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Staff Sgt. Kevin Palmer (pointing), Police Transition Team chief and part of the 240th Military Police Company, briefs 82nd Airborne Division officials about a joint security station in East Baghdad.

Staff Sgt. Kevin Palmer (pointing), Police Transition Team chief and part of the 240th Military Police Company, briefs 82nd Airborne Division officials about a joint security station in East Baghdad. (Lisa Burgess / S&S)

Staff Sgt. Kevin Palmer (pointing), Police Transition Team chief and part of the 240th Military Police Company, briefs 82nd Airborne Division officials about a joint security station in East Baghdad.

Staff Sgt. Kevin Palmer (pointing), Police Transition Team chief and part of the 240th Military Police Company, briefs 82nd Airborne Division officials about a joint security station in East Baghdad. (Lisa Burgess / S&S)

1st Lt. Monique Barnhart (center) briefs other military officials on a Joint Security Station in East Baghdad. From left are: Lt. Col. Carl Alex, commander of the 82nd Airborne Division’s 1st Battalion, 504th Parachute Infantry Regiment; Maj. Gary Morris, the 2nd Brigade Combat Team, 2nd Infantry Division's officer in charge of force protection; Staff Sgt. Kevin Palmer, Police Transition Team chief from the 240th Military Police Company; and Maj. Mike Pratt, the 1-504th operations officer.

1st Lt. Monique Barnhart (center) briefs other military officials on a Joint Security Station in East Baghdad. From left are: Lt. Col. Carl Alex, commander of the 82nd Airborne Division’s 1st Battalion, 504th Parachute Infantry Regiment; Maj. Gary Morris, the 2nd Brigade Combat Team, 2nd Infantry Division's officer in charge of force protection; Staff Sgt. Kevin Palmer, Police Transition Team chief from the 240th Military Police Company; and Maj. Mike Pratt, the 1-504th operations officer. (Lisa Burgess / S&S)

Maj. Gen. Stephen Speakes, in charge of Force Development for the Army Chief of Staff, talks to Pentagon reporters Wednesday about the Army's project to armor all of its wheeled vehicles in Iraq by June.

Maj. Gen. Stephen Speakes, in charge of Force Development for the Army Chief of Staff, talks to Pentagon reporters Wednesday about the Army's project to armor all of its wheeled vehicles in Iraq by June. (Lisa Burgess / S&S)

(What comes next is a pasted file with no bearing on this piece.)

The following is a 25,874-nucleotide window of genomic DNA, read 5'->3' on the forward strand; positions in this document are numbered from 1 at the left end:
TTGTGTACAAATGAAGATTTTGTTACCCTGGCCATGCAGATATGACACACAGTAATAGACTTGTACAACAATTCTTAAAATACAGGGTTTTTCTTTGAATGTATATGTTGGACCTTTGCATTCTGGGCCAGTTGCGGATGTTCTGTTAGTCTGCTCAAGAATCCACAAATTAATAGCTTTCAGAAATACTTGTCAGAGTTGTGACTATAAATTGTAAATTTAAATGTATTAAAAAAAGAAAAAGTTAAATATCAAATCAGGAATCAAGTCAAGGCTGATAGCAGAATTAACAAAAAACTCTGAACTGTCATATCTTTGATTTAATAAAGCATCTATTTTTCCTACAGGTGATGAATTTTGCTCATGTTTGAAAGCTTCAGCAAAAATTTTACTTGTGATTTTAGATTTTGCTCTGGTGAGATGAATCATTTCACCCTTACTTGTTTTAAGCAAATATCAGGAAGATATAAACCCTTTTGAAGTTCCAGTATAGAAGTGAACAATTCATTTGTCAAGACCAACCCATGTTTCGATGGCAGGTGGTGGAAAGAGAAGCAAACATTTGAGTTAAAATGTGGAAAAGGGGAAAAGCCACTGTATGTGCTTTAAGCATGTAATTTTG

BAGHDAD — The muddy, trash-strewn East Baghdad compound the 82nd Airborne Division’s 1st Battalion, 504th Parachute Infantry Regiment will soon call its second home may not seem “dreamy” to many people.

But to Maj. Gary Morris, the 2nd Infantry Division’s 2nd Brigade Combat Team officer in charge of force protection, the soon-to-be Joint Security Station, or JSS, is close to perfect — exactly what he wants for the Iraqi and American troops who will soon work in the space.

Finding JSS sites in East Baghdad is one of Morris’ jobs, and perhaps the most important: The stations are key to the new Baghdad security plan, aimed at quelling the ongoing violence by boosting Iraqi and U.S. troop presence on the streets.

The security plan also brings together three groups that previously have not cooperated much: the Iraqi army, which is controlled by the Sunni-dominated Ministry of Defense; the National Police, a paramilitary organization governed by the Shiite-dominated Ministry of the Interior; and the Iraqi police, the localized civilian public safety force.

According to the security plan, Baghdad has been sectioned into nine “security framework districts,” with a JSS acting as a headquarters for each. Each district will include all three elements of Iraqi forces, and also be supported by a U.S. maneuver battalion, such as the 1-504th.

On Friday, Morris took Lt. Col. Carl Alex, the unit commander, and some of Alex’s staff on a tour of the JSS the battalion will soon support. Like all the JSS sites, the facility is an existing Iraqi police station.

“We’re trying to re-establish the idea in the Iraqi people’s minds that the Iraqi police are their local police,” said Morris, 46, and a veteran of Desert Storm who hails from Duluth, Ga.

The rash of kidnappings and murders in Baghdad by individuals wearing Iraqi police uniforms — which are readily available in local marketplaces — has badly shaken local trust in the police.

According to the plan, the combined muscle throughout Baghdad of the three Iraqi forces, plus U.S. backup, should stabilize the city, Morris said.

“Then the long-term goal is that once the security builds and the insurgents have been kept out long enough, the Iraqi army and National Police can be pulled back to the periphery of Baghdad, and do what they’re supposed to do, which is defend the country,” Morris said.

Requirements for JSS sites, Morris said, include sufficient security; at least one large office- like space; billeting space; parking room not only for regular vehicles, but tanks and other armored transport; water and heat; and plumbing that is in good enough shape so that it only requires repairs and refurbishing, not major rebuilding or replacement.

Given all the requirements, the JSS that the 1-504th will share with its Iraqi counterparts “is a dream,” Morris said.

“It’s one of the largest I’ve ever seen,” Morris said, and meets every one of the strict criteria set for the stations.

Talking to the Iraqi police as he makes his rounds searching for the ideal JSS sites, Morris said, “they’re excited about this plan. They’re excited about the thought of being cops again someday.”


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